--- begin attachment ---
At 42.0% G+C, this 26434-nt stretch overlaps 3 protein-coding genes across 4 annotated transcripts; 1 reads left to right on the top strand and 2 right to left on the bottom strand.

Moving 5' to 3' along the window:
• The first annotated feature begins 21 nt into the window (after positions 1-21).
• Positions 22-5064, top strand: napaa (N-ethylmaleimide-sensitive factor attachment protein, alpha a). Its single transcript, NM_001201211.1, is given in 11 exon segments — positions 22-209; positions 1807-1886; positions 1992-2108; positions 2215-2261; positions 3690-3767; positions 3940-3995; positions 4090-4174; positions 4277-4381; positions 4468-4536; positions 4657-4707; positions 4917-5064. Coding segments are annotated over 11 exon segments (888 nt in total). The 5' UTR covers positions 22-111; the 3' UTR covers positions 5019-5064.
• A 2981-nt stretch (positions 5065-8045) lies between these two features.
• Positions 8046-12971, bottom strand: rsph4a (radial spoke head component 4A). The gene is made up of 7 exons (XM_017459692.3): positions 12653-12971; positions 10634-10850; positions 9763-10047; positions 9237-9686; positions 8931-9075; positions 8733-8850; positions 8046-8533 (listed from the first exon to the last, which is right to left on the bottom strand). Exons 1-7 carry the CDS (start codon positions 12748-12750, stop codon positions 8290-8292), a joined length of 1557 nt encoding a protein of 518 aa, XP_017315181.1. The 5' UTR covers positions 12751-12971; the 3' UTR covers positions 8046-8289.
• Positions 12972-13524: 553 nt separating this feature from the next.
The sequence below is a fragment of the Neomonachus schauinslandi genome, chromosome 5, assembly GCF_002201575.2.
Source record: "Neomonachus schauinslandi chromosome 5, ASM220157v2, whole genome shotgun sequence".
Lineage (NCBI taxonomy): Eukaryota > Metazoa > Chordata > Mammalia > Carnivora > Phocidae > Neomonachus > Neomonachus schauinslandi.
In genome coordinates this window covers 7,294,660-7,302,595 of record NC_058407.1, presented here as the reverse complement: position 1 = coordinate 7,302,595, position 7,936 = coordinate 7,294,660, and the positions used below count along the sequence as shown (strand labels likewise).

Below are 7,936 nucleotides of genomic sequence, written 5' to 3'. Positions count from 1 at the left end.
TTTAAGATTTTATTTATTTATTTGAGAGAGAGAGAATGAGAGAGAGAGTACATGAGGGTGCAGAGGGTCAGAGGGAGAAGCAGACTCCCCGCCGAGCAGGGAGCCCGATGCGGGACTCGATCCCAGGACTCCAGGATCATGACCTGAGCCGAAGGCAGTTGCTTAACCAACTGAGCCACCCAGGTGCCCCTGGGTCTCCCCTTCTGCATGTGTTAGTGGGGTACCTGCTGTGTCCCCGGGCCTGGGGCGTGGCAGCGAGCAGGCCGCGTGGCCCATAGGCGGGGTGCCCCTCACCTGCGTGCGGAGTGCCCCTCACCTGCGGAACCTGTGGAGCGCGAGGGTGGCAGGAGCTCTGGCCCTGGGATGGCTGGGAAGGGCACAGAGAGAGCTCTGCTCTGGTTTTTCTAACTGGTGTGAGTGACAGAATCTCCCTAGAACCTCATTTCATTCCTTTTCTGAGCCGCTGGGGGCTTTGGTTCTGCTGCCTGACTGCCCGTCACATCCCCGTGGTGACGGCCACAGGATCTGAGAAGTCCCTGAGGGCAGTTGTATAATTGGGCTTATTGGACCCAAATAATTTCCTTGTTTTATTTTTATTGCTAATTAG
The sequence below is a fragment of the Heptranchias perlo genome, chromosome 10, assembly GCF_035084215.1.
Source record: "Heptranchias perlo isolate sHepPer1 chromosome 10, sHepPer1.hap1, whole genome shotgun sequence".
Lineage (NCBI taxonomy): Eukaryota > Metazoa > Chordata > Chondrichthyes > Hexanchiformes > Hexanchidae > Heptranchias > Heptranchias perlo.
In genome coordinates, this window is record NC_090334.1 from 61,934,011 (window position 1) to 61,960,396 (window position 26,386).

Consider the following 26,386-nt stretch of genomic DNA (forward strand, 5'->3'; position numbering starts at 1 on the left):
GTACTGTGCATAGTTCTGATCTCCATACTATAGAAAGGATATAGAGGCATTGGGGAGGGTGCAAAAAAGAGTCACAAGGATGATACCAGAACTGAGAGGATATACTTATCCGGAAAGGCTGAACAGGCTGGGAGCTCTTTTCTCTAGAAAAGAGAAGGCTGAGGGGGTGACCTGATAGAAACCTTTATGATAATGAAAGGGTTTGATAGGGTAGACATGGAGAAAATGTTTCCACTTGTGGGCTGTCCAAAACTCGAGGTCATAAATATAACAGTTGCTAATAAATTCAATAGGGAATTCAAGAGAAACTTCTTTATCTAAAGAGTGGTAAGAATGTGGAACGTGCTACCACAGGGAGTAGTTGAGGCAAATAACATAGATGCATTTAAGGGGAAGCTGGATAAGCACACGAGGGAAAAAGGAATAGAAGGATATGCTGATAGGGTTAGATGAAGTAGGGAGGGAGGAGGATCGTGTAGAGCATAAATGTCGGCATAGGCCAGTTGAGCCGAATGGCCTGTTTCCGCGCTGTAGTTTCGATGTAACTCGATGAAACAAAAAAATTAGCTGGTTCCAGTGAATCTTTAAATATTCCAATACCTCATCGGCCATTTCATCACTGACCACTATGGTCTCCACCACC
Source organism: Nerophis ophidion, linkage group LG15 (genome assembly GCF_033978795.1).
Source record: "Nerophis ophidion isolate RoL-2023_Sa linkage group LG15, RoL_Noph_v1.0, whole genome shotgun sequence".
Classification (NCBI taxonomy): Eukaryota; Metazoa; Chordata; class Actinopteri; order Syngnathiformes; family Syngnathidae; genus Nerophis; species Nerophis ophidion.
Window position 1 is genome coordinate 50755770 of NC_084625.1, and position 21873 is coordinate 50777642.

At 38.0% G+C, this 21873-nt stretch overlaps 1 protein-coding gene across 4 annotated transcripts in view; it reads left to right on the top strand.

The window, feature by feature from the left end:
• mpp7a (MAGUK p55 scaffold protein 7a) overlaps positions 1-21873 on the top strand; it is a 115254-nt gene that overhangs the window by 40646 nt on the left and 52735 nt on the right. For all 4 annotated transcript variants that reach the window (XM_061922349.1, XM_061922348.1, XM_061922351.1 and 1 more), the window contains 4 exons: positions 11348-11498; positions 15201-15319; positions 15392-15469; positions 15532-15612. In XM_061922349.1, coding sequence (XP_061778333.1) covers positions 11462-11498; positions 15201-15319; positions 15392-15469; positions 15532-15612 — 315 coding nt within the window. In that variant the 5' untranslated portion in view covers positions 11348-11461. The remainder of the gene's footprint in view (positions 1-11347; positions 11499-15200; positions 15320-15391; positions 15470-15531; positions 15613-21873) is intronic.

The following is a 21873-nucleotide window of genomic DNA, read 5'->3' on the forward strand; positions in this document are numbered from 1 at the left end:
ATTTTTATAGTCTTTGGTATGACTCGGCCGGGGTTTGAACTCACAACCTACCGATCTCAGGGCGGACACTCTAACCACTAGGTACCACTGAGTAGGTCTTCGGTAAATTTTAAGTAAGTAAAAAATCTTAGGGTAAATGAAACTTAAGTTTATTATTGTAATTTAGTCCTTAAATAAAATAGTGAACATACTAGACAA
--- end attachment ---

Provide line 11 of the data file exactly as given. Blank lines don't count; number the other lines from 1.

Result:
In genome coordinates this window covers 7,294,660-7,302,595 of record NC_058407.1, presented here as the reverse complement: position 1 = coordinate 7,302,595, position 7,936 = coordinate 7,294,660, and the positions used below count along the sequence as shown (strand labels likewise).